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Geometric sequences, just like arithmetic sequences, can be described using explicit rules. For geometric sequences, the first term, a1, is also used to find the rule. Instead of the common difference of the arithmetic sequences, the common ratio is used for the geometric ones.

Every geometric sequence can be described by a function known as the explicit rule which receives as input the position of a term n, and returns as output the term's value $a_{n}.$ The explicit rule for a geometric sequence has the following general form.

Here, a1 is the first term of the sequence and r is the common ratio.

Note that every geometric sequence has a common ratio r. Therefore, it is possible to obtain every term of the sequence by multiplying enough times the first term a1 by this common ratio. Hence, knowing a1 and r is enough to describe the whole geometric sequence.

By making a table it is easier to identify a pattern and write a general expression. Note that r0 is equal to 1, and that r can be written as r1.

n | $a_{n}$ | Using a1 and r |
---|---|---|

1 | a1 | a1⋅r0 |

2 | a2 | a1⋅r1 |

3 | a3 | a1⋅r2 |

4 | a4 | a1⋅r3 |

It can be seen that the exponent of the common ratio is always 1 less than the value of the position n. This allows to write the explicit rule as the formula given above.

The first four terms of a geometric sequence are

96,48,24,and 12.

Find the explicit rule describing the geometric sequence. Then, use the rule to find the eighth term of the sequence. Show Solution

To write the explicit rule for the sequence, we first have to find the common ratio, r. To do so, we can divide any term in the sequence by the term that precedes it. Let's use the second and first term.
Substituting r=0.5 and a1=96 into the general rule for geometric sequences gives the desired rule.
Now, we can find the eighth term in the sequence by substituting n=8 into the rule above.
The eighth term in the sequence is 0.75.

$a_{n}=96⋅0.5_{n−1}$

Substitute

n=8

$a_{8}=96⋅0.5_{8−1}$

SubTerm

Subtract term

$a_{8}=96⋅0.5_{7}$

UseCalc

Use a calculator

a8=0.75

Pelle's good friend, Lisa, decides to play a trick on Pelle. While he is away, she rearranges his pellets so that they are grouped in a geometric sequence instead of an arithmetic one. The first group has 2 pellets, the second has 6, the third has 18, and so on. Find a rule describing this sequence. After finishing the seventh group, Lisa counted 3273 remaining pellets. Use the rule to figure out whether there are enough to make an eighth group.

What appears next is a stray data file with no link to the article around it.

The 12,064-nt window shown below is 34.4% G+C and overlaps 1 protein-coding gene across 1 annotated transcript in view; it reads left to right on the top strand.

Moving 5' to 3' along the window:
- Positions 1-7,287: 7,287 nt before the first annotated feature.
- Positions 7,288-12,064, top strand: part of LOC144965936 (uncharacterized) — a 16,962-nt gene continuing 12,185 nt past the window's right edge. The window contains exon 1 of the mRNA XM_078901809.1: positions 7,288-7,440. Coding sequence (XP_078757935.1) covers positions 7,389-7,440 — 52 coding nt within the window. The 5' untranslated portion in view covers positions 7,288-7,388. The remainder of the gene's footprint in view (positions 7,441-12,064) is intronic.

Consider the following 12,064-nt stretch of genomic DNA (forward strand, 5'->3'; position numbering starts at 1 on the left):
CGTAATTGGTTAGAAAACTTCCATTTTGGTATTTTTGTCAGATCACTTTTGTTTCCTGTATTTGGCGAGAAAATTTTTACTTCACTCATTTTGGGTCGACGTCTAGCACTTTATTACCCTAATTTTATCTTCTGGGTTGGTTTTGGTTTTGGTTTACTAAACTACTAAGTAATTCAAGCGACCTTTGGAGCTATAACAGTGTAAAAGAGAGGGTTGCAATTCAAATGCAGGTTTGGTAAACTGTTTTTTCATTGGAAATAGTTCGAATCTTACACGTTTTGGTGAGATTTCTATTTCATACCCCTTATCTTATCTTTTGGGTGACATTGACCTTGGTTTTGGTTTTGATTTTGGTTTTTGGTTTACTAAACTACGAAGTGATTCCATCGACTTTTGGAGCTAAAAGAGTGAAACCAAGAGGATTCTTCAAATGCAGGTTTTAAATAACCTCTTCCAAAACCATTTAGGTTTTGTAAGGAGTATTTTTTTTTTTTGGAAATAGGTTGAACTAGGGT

Show Solution

To begin, we'll write the explicit rule describing this particular geometric sequence. It is given that a1=2. To find the common ratio, r, we can divide the second term by the first.
To write the rule, we can substitute a1=2 and r=3 into the general rule for geometric sequences.
To find if there are enough pellets to finish the eighth group, we must know the eighth term in the sequence. We'll substitute n=8 into the rule.
The eighth term, $a_{8}=4374,$ is greater than the number of remaining pellets, 3273. Thus, there are not enough pellets for Lisa to make the eighth group.

$a_{n}=2⋅3_{n−1}$

Substitute

n=8

$a_{8}=2⋅3_{8−1}$

SubTerm

Subtract term

$a_{8}=2⋅3_{7}$

CalcPow

Calculate power

$a_{8}=2⋅2187$

Multiply

Multiply

$a_{8}=4374$

For a geometric sequence, it is known that the common ratio is positive, and that

$a_{2}=4anda_{4}=64.$

Find the explicit rule for the sequence and give its first six terms. Show Solution

The terms we've been given are not consecutive. Therefore, we can't directly find r. However, the terms a2 and a4 are 2 positions apart, so the ratio between them must be r2.

This gives the equation$a_{2}a_{4} =r_{2}$

SubstituteII

$a_{4}=64$, $a_{2}=4$

$464 =r_{2}$

CalcQuot

Calculate quotient

16=r2

RearrangeEqn

Rearrange equation

r2=16

SqrtEqn

$LHS =RHS $

$r=±16 $

CalcRoot

Calculate root

r=±4

$r>0$

r=4

The desired explicit rule is $a_{n}=4_{n−1}.$ We already know the terms a1,a2, and a4. Let's use the rule to find the remaining three.

The terms a5 and a6 are evaluated similarly.

n | $4_{n−1}$ | $a_{n}$ |
---|---|---|

3 | $4_{3−1}$ | 16 |

5 | $4_{5−1}$ | 256 |

6 | $4_{6−1}$ | 1024 |

1,4,16,64,256,and 1024.

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